As this Anglo-Germanic juggernaut gathered, the Spanish 1st Army made one more attempt to push into Gascony. 

Unfortunately for the Spanish rank & file, the Second Battle of Gascony was far more lopsided than the first one... they discovered von Wimpffen's reinforcements weren't so wimpy. 

While Cuesta and his would-be conquistadors met their end "Over the Hills and Far Away,"... 

...the "British" 2nd Army descended from their mountain fortress and advanced on Madrid.

Led by Lawrence of Arabia's grandfather maybe?

And as the Anglo-Ottomans closed on Madrid, the Anglo-Germans converged on Paris.  The first to strike, was Archduke Charles' 1st Army.

But Napoleon still had a trick up his bicorne.

He outmaneuvered the Austrians, catching their army between the Grand Morin and Petit Morin Rivers. 

(Probably not geographically accurate, I merely included a big and little river of the same name for narrative purposes.  What actually happened was that both players rolled on the terrain chart, with the French player getting a river across his entire front--good--while the Austrian player got stuck with a river behind his back--bad--potentially catastrophically bad).

However, all screening movements conducted by the French cavalry left them scattered throughout the region.  (In actual game terms, the Archduke Charles played the card listed below).

After a few hours of fighting, nearly all the French cavalry were driven to the rear area. 

Neither Napoleon, nor Archduke Charles wanted to cross the Grand Morin while under fire.  So the battle petered-out into an artillery duel that lasted less than two hours.  Napoleon then withdrew his force under cover of his guns and disorganized cavalry.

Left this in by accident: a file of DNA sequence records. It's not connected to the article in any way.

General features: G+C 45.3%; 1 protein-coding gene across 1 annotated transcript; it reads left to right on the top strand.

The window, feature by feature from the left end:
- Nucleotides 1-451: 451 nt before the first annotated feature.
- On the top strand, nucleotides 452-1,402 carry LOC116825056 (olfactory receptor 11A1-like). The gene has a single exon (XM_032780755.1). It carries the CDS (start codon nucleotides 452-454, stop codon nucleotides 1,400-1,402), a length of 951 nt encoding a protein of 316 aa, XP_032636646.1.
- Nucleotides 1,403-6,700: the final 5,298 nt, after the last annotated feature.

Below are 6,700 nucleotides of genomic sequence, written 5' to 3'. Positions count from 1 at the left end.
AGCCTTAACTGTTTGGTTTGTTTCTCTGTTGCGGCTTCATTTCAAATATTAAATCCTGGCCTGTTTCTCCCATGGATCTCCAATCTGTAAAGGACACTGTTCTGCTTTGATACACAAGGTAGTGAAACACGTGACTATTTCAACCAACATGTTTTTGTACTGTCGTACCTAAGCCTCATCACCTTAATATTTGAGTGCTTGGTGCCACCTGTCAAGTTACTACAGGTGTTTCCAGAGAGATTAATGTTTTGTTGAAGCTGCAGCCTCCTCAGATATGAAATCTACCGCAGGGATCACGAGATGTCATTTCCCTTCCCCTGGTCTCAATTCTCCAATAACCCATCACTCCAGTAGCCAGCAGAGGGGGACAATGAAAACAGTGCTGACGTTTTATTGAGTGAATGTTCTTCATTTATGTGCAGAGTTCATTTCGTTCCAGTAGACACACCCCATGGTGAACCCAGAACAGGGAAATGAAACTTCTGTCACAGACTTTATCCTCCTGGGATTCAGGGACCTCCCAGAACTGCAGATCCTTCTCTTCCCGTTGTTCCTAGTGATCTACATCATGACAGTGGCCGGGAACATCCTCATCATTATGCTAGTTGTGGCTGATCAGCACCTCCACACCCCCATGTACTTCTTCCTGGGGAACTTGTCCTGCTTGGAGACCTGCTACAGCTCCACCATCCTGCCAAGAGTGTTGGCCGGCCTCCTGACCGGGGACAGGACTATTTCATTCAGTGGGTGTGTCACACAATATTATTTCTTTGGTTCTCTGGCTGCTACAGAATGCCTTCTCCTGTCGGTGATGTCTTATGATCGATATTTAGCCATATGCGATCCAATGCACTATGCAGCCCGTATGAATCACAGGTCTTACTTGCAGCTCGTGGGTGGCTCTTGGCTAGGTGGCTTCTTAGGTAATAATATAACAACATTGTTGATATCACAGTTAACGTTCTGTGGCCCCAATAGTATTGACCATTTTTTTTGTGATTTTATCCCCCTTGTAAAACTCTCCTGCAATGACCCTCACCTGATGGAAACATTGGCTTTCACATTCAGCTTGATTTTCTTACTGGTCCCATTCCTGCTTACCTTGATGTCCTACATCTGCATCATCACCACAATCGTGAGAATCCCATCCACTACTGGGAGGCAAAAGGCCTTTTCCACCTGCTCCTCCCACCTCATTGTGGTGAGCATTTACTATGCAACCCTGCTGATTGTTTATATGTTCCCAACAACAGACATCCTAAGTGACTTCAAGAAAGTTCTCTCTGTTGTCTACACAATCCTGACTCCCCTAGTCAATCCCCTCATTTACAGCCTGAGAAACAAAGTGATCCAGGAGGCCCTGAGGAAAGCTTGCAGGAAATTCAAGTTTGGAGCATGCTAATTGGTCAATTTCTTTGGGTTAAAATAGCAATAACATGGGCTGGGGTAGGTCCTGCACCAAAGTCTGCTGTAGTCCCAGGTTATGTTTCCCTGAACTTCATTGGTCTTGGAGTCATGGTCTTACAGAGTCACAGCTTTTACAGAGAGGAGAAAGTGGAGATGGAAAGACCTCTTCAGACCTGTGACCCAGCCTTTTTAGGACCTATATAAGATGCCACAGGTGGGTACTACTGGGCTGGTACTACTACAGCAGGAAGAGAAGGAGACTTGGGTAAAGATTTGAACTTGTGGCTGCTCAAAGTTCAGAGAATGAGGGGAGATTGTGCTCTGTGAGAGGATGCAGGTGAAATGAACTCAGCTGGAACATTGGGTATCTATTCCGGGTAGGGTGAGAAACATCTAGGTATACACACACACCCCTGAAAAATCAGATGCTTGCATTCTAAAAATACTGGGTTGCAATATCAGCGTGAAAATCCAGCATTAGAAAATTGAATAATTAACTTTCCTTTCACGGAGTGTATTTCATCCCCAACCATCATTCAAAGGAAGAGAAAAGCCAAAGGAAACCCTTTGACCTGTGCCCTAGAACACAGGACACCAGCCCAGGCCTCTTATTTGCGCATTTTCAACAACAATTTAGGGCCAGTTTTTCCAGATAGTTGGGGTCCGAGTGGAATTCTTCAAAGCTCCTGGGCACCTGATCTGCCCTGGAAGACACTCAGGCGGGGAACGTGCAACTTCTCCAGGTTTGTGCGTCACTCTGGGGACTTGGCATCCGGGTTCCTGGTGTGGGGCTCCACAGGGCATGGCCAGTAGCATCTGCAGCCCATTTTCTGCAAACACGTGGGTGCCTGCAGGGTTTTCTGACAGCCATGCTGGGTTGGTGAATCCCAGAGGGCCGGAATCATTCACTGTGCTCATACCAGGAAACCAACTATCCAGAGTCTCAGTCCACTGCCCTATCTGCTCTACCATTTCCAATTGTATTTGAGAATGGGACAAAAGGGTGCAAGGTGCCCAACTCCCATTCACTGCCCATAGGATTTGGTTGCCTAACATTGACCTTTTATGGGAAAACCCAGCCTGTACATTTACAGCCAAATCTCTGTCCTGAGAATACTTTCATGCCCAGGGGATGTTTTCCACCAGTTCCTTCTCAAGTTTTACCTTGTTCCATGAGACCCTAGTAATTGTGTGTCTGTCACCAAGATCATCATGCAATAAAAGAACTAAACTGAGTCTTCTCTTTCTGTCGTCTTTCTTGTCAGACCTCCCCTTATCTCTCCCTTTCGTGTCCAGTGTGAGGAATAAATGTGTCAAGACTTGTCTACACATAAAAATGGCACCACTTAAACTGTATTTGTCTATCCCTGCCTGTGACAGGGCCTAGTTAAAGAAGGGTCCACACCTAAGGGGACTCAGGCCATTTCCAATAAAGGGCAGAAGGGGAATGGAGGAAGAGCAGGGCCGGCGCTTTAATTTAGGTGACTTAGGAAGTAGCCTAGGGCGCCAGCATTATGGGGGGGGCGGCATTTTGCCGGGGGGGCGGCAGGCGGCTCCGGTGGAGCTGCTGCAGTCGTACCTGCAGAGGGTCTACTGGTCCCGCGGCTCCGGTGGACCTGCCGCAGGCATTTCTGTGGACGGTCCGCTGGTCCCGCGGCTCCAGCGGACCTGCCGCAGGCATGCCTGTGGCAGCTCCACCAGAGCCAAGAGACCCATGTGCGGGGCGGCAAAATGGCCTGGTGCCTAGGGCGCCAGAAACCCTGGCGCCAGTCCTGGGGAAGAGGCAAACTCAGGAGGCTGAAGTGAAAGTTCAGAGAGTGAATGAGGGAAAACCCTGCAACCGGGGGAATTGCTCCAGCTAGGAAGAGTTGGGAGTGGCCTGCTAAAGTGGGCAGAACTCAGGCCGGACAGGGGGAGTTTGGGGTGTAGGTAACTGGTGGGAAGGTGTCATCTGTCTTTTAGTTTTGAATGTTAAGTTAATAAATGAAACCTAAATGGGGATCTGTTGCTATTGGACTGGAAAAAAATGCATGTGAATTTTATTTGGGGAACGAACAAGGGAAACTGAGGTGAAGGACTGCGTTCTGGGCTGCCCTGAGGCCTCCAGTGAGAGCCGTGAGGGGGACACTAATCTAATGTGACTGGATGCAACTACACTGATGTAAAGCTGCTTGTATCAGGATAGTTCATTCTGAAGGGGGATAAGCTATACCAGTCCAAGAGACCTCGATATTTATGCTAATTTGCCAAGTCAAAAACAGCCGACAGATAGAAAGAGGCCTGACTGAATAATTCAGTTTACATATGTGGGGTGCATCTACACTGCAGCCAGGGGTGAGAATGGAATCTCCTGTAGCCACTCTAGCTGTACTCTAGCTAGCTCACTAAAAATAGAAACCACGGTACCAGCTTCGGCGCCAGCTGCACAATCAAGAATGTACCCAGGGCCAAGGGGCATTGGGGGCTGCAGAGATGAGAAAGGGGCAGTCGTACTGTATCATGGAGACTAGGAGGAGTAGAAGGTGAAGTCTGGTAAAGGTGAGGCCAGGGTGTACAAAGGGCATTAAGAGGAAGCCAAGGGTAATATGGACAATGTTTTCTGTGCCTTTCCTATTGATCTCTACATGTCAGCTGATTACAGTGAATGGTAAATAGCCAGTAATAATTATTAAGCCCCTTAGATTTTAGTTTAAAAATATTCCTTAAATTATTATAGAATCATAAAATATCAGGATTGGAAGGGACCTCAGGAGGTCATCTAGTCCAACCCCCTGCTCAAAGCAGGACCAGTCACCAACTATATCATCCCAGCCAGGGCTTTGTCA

The battle ended in a stalemate and Napoleon's 1st Army was still a force to be reckoned with.  However, there were three more allied armies marching through Picardy. 
Despite Napoleon's ability to keep an army in the field against the odds, Second Consul Cambaceres and Third Consul Lebrun had enough.  They decided France could make do with only two consuls and sued for peace.

 While the troops weren't quite "home by Christmas, " the war--and Napoleon's political career--were over before the new year of 1801. 
The real tragedy was, however, the culinary world would never know of Chicken Marengo.

Final Notes:
I took over 200 photos of our Second Coalition game with the intent of making a YouTube movie or webcomic.  But after going through the photos and reflecting on the course of the game, I couldn't motivate myself to produce anything of that magnitude.  As I mentioned earlier, when Napoleon didn't take the initiative, the Coalition did and forced the French back to the gates of Paris.  It took nine months, but to all intents and purposes, the game was one long retreat for Napoleon, with the occasional Coalition set backs to liven things up a bit.
Not every game we play is an epic, nail-biting, down-to-the-wire struggle.  So this sat on my "virtual shelf" until now. 
Since I'm still in the process of getting my Studio back to full operations, I started going through my old files to see what fresh content I could provide for this blog.  I thought an abridged version of our Second Coalition game would fit the bill for the NiE fans out there still playing and illustrate some examples-of-play for anyone unfamiliar with the game.